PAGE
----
Other People’s Chutney

That’s a really interesting phenomenon: people who don’t just want to poke their noses into other people’s business (since we all do that) but who then presume to tell other people at length how they would do that business better. For various foolhardy and inexcusable reasons I recently agreed to be Acting Chairperson of the British Fantasy Society, you know, just for 12 weeks while we sorted out e things that had gone wrong with the Society of late. One of the issues was a stereotypical poisoned chalice sort of job – sorting out the annual Awards. Plenty of people inside the Society had plenty to say about how we should do things, as is right and proper. But what astonished me was the contribution to the debates by a few pompous oddballs who were not even members of our small society but who saw it as their duty to dispense, online, lengthy instructions about how we should order things.

This sort of behaviour always intrigues me. I know a nice elderly lady who runs an annual Women’s Institute pickle-and-chutney-bottling award at a local agricultural show, so I asked her if the same thing happened in her equally small world. ‘Oh, yes,’ she said. ‘There’s always someone who won’t pay the £3 membership fee but who will spend hours telling you why your rules specify the wrong size chutney jar.’ I had to ask, ‘So what do you do about them?’ ‘Well,’ she said, ‘they’re just people who think they’re important, aren’t they? So you pretend that they are, but you take no notice.’

God I love that. Take no notice. I wish I could take no notice. My problem is that when these types thrust their noses in my blood pressure shoots up and I’m not happy until I’ve told them where they can go. Surely a lack of maturity on my part. But I’m 57 for God’s sake, Heinz varieties, so when is this maturity going to come?

Part of the trouble is the facility and venue for these disproportionately opinionated folk offered up by the internet. Before the net these energy-vampires would have been confined to skulking in the Flower Show tent or mournfully scrutinising the Dog Agility Display; all before securing the full attention of the Village Idiot on whom they would lavish their portentous advice. Now they have an audience of indeterminate number and their self-importance can be puffed up to potentially infinite size.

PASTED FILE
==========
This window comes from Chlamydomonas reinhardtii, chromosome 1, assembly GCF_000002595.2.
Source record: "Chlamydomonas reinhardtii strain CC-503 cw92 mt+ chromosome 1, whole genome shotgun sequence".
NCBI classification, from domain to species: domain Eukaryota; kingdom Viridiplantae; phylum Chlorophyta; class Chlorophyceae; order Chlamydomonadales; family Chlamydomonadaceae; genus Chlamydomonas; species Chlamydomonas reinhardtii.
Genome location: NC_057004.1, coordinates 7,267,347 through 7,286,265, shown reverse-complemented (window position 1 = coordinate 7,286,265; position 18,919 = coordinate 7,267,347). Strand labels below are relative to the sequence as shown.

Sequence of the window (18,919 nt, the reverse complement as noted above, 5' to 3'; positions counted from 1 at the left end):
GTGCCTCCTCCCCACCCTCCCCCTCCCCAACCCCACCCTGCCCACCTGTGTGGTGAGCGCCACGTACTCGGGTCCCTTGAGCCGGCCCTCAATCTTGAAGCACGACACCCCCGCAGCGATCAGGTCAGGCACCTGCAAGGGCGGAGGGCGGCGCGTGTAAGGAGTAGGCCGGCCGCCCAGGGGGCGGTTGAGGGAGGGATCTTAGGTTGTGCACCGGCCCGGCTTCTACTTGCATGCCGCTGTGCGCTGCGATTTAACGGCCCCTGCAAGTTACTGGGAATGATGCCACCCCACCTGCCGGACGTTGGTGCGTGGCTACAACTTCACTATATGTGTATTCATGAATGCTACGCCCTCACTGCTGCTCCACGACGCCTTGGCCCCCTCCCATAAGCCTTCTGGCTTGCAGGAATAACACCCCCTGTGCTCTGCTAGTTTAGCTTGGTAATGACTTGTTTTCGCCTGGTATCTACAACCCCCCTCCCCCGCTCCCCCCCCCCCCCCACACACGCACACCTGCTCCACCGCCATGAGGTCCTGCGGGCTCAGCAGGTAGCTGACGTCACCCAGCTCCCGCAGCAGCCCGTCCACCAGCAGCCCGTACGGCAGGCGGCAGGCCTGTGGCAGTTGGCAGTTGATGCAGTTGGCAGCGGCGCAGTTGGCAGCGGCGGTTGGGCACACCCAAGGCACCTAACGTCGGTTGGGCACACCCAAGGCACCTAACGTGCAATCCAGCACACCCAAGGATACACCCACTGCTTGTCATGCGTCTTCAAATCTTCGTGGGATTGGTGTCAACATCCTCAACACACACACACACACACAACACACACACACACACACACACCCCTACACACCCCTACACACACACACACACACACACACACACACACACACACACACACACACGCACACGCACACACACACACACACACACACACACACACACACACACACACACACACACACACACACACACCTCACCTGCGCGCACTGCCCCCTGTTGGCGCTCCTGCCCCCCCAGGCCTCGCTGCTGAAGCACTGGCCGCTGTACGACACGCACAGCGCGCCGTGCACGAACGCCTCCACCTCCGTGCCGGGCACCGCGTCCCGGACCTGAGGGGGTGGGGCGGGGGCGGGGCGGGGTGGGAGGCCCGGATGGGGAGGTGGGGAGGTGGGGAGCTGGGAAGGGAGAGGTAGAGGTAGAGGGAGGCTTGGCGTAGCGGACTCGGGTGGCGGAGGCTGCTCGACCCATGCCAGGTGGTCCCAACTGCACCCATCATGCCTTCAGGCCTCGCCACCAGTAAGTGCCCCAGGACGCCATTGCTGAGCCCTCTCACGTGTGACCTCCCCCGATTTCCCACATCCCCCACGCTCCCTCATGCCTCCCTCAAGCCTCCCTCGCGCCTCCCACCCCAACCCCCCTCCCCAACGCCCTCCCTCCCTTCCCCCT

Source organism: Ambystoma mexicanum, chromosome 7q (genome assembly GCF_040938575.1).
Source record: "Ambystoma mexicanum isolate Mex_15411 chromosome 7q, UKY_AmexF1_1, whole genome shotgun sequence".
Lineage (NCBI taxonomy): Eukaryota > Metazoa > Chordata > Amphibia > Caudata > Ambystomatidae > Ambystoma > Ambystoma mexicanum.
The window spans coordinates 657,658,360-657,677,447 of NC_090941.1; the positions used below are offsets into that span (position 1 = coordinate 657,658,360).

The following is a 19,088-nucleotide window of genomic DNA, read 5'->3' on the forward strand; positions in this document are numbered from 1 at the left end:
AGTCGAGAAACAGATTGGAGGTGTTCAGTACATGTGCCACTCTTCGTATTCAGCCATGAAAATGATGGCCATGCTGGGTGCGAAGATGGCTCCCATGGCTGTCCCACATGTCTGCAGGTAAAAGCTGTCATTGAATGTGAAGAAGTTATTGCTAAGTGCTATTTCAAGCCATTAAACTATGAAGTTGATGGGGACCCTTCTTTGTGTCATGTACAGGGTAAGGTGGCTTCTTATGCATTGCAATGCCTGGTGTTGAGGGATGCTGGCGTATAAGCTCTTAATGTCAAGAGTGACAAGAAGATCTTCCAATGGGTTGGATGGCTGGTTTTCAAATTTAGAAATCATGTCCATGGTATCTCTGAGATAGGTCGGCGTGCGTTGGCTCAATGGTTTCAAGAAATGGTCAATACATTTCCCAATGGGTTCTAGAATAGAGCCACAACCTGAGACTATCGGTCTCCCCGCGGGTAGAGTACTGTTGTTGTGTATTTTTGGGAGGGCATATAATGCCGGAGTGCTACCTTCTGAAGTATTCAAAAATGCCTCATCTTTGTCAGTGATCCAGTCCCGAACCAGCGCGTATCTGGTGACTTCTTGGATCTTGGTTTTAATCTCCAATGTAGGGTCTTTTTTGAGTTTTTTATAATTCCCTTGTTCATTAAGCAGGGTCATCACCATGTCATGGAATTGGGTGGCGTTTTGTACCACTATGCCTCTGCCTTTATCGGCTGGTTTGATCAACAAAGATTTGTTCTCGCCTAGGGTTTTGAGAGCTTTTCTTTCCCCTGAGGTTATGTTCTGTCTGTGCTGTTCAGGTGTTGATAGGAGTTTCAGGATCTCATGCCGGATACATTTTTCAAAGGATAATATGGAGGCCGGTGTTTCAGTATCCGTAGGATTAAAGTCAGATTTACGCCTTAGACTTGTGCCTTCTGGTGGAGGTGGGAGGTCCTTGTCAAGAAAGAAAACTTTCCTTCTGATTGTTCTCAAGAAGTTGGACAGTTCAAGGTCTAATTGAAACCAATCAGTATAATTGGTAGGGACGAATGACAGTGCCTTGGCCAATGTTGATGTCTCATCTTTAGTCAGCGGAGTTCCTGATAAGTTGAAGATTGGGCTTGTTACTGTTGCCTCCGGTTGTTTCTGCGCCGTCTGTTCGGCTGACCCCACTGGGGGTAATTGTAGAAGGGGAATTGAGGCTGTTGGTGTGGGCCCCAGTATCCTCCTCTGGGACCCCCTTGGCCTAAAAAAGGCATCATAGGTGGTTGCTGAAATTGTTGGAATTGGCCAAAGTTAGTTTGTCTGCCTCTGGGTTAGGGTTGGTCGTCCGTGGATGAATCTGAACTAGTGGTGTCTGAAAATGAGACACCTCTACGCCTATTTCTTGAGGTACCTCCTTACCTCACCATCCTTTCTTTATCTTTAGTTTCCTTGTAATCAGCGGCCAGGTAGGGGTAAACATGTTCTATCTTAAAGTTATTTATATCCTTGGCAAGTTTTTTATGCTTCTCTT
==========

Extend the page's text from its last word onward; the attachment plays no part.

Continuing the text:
Anyway my tenure is almost over, my blood pressure is coming back to normal and I hope I can return to my quiet writing life again, where the most stressful thing that happens is when the printer runs out of paper. The truth is I haven’t done a lot while I took this on, apart from growling. But I’ve had some great support. Membership of the BFS was just over 300 when I took over and it is currently over 400, so we can’t have done all bad. However I’ll be quite happy to step down. I’m not cut out to be politic (which is a fancy word for being nice about people you don’t much like.)

Meanwhile there have been promising noises from the film world. Focus Features attached Oscar-winning director James Marsh to direct The Silent Land. I can tell you I’m very happy with that. You never know if a film project will find its way into production, but if this one does then it will have a very fine director.

Secondly, my next book Some Kind Of Fairy Tale, which is scheduled for release this coming summer has also sold to Hollywood. Paul Lister, producer of The Men Who Stare At Goats has optioned the book and I had some fascinating conversations with Paul over the summer about how the book might be rendered as a movie.

Thirdly filming is complete on a lo-budget production of one of my short stories Black Dust. This supernatural story of mining people has been directed by James Lawes and was filmed over a few of week-ends in November.

I did script Do The Creepy Thing but I don’t what’s happening with it because funding was coming from the Regional Film Boards that have now been collapsed into an entity called Creative England. Future prospects are in the Dunno category. As for the French production of Dreamside, well the phone never stops not ringing about that.

On the subject of French I continue to collaborate on writing lyrics with Emilie Simon, whose new album is called Franky Knight. This is Emilie’s 5th studio album and it is to be to be released on December 27th. The title is a direct reference to Emilie’s former fiance, François Chevallier, who passed away in September 2009 after catching the H1N1 (swine flu) while travelling abroad. The album is delicate and powerful at the same time, and resolved. I think it’s her best yet. You can sample a track here http://www.emiliesimonmusic.com/ Many tracks also serve as the soundtrack for the forthcoming film La Délicatesse, featuring Audrey Tautou who was the star of French movie-hit Amelie.

Aside from that I have made an ebook collection available with some short stories I’m not ashamed of. The collection is called Tales For A Dark Evening, and it contains the award winning novella Leningrad Nights, first published by the magnificent Crowther operation PS Publishing.

In fact it was their first title. There are seven other stories in there for your Kindle at


Very good very cheap, as they say in the Arab souk.